CULTURE

Amber in ancient Greek world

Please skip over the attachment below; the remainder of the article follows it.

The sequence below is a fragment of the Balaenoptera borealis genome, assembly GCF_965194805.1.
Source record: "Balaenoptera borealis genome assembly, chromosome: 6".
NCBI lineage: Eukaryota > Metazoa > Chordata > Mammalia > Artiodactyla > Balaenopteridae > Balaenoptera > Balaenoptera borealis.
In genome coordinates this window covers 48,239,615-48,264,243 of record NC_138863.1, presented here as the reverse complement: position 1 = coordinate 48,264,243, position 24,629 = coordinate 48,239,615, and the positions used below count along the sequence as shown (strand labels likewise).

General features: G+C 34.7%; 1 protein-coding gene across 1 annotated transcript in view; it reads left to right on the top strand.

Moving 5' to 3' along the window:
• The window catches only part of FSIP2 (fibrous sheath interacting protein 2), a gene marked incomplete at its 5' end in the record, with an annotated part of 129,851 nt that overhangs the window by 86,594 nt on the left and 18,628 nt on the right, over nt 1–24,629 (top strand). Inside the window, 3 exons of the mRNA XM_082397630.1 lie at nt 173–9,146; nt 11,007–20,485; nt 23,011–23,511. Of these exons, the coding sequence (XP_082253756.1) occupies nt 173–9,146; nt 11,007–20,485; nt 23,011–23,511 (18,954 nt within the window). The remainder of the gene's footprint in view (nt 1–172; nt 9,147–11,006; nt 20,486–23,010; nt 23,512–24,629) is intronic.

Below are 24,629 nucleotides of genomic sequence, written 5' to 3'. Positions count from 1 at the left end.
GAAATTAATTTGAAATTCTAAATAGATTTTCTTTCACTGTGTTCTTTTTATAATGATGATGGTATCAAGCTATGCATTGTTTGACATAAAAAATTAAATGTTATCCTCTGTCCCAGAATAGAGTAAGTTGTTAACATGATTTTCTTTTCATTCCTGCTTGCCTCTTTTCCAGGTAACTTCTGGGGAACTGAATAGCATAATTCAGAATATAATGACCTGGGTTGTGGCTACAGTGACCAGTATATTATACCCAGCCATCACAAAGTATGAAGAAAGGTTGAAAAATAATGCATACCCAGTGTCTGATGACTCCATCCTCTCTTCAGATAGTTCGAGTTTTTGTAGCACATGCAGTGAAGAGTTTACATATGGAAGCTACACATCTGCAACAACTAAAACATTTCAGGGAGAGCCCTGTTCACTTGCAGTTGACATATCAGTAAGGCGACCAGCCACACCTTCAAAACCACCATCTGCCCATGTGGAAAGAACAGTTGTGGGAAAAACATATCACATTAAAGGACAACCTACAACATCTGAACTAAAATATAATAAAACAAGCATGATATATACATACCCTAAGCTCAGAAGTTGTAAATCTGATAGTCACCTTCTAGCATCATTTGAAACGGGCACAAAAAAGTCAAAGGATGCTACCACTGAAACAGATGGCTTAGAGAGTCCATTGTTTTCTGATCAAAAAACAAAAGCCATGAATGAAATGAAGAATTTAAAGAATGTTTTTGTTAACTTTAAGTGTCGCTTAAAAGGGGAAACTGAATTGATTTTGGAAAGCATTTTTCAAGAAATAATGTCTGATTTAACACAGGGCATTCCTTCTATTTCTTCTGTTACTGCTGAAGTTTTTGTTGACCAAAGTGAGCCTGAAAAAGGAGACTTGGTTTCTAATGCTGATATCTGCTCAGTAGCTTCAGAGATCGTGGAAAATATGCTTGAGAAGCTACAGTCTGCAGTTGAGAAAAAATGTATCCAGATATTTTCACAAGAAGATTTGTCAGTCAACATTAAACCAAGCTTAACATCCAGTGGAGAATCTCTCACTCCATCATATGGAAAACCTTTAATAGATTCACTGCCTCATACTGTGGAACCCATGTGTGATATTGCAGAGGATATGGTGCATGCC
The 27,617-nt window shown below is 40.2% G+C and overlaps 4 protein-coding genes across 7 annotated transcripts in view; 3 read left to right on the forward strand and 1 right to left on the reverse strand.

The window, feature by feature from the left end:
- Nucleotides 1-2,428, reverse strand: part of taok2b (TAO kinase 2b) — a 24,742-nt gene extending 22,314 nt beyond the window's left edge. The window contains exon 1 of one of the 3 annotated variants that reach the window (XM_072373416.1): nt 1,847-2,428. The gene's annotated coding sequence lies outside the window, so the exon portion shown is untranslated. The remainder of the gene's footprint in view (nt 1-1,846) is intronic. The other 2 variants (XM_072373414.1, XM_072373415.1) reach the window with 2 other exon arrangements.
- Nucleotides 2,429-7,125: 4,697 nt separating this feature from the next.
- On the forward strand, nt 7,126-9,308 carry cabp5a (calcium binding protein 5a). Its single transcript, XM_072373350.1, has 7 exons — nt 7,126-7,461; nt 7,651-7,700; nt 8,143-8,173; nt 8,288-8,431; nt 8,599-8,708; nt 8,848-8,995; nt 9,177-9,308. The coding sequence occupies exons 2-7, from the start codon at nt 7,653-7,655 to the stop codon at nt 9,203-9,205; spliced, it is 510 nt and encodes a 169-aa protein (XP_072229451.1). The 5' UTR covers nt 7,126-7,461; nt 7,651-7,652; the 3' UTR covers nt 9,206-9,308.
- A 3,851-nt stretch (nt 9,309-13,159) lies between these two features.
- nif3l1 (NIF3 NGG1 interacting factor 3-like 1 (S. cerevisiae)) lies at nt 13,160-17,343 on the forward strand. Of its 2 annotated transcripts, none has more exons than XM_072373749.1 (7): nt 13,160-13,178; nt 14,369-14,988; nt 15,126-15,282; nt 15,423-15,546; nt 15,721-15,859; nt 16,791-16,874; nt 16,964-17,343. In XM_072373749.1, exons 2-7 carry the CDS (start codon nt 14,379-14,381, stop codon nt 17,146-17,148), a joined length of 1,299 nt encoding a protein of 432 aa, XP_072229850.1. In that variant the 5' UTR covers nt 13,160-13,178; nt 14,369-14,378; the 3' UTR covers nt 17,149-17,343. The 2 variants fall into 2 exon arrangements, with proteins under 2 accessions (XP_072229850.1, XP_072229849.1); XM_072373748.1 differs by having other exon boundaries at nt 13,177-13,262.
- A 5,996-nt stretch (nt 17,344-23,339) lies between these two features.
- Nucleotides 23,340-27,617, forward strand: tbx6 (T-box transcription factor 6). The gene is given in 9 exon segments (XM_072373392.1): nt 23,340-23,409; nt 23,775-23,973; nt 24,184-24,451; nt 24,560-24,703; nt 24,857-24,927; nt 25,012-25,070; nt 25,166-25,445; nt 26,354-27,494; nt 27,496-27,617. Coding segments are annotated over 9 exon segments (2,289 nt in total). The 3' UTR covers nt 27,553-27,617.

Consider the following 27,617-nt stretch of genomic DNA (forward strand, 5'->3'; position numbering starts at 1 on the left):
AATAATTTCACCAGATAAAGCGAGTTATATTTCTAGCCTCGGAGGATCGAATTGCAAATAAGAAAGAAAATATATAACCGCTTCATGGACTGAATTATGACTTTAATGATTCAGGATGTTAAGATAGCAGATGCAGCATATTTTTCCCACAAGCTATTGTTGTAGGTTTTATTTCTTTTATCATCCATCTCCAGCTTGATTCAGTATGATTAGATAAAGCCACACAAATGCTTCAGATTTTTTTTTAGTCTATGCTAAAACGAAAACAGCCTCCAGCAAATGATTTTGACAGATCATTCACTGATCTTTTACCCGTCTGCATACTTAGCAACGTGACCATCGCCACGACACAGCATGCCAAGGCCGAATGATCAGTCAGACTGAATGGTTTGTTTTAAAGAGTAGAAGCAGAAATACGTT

In Greek mythology, its origin is linked with Phaethon, who fell into the Padus River while driving the chariot belonging to his father Helios, the sun god, after Zeus struck him with a thunderbolt. His crying sisters were transformed into trees and their tears became amber. In the real world, petrified resin, produced by the coniferous and deciduous trees of the Baltic region over the past 40 to 25 million years, was a precious material that traveled along European rivers to wind up in the Padus and adorn high-society women, provide remedy for illnesses, offer protection to mortals and accompany the dead to the underworld. A journey through time and place between Magna Graecia and Ancient Macedonia, with amber as its base, has just opened at the Archaeological Museum of Thessaloniki. The exhibition, titled «The Magic of Amber: Keepsakes and Jewelry in Magna Graecia and Macedonia,» is co-organized by the Potenza Archaeological Museum and the Italian Cultural Institute of Thessaloniki. Featuring 180 amber masterpieces from Magna Graecia that were discovered in hundreds of women’s tombs in Basilicata, southern Italy, that are compared with a far smaller number of amber gems unearthed from ancient Macedonian tombs in Spathes, in the region of Mount Olympus, Sindos, Aghia Paraskevi and Thessaloniki, the exhibition serves to highlight the «links of populations in the Mediterranean basin, central and northern Europe, ancient Greek mythology and posthumous practices of antiquity,» said Maria Rosa Girace, director at the Italian Cultural Institute of Thessaloniki. The display includes belts, earrings, headpieces and small sculptures adorned with the precious petrified resin that accompanied the deceased from between the 8th and 4th centuries BC in many parts of Italy, and, concurrently, in more restricted parts of Macedonia right up until Roman times. Women of antiquity were buried loaded with amber jewelry. Impressive large earrings, necklaces and intricately crafted belts adorned with the yellow, brownish or red stones indicate that amber served as an object signifying wealth and higher class during ancient times. «From ancient times, amber aroused man’s curiosity because of its unique clarity, the electrostatic energy it generates when rubbed, resinous aroma when burnt, lightness and, compared to other stones, quality of warmth when touched. That’s why magical and therapeutic qualities were attributed to amber,» said Polyxeni Adam Veleni, director at the Archaeological Museum of Thessaloniki. Amber was first used by jewelrymakers around the 8th century BC. Wider use of the gem began to flourish in Italy during the second half of the 6th century BC, following the arrival of specialized craftsmen from Greek cities in Asia Minor. Amber probably stood as the most characteristic material for sculpture and jewelry in Basilicata for approximately 1,000 years, climaxing between the 7th and 4th centuries BC. The subjects engraved by craftsmen for local populations of pre-Roman Italy highlight the magical and protective qualities that were perceived to be inherent in amber. Winged women, rich in mythological symbolism, depicting the journey to Hades was a favorite theme. The exhibition runs to February 2010.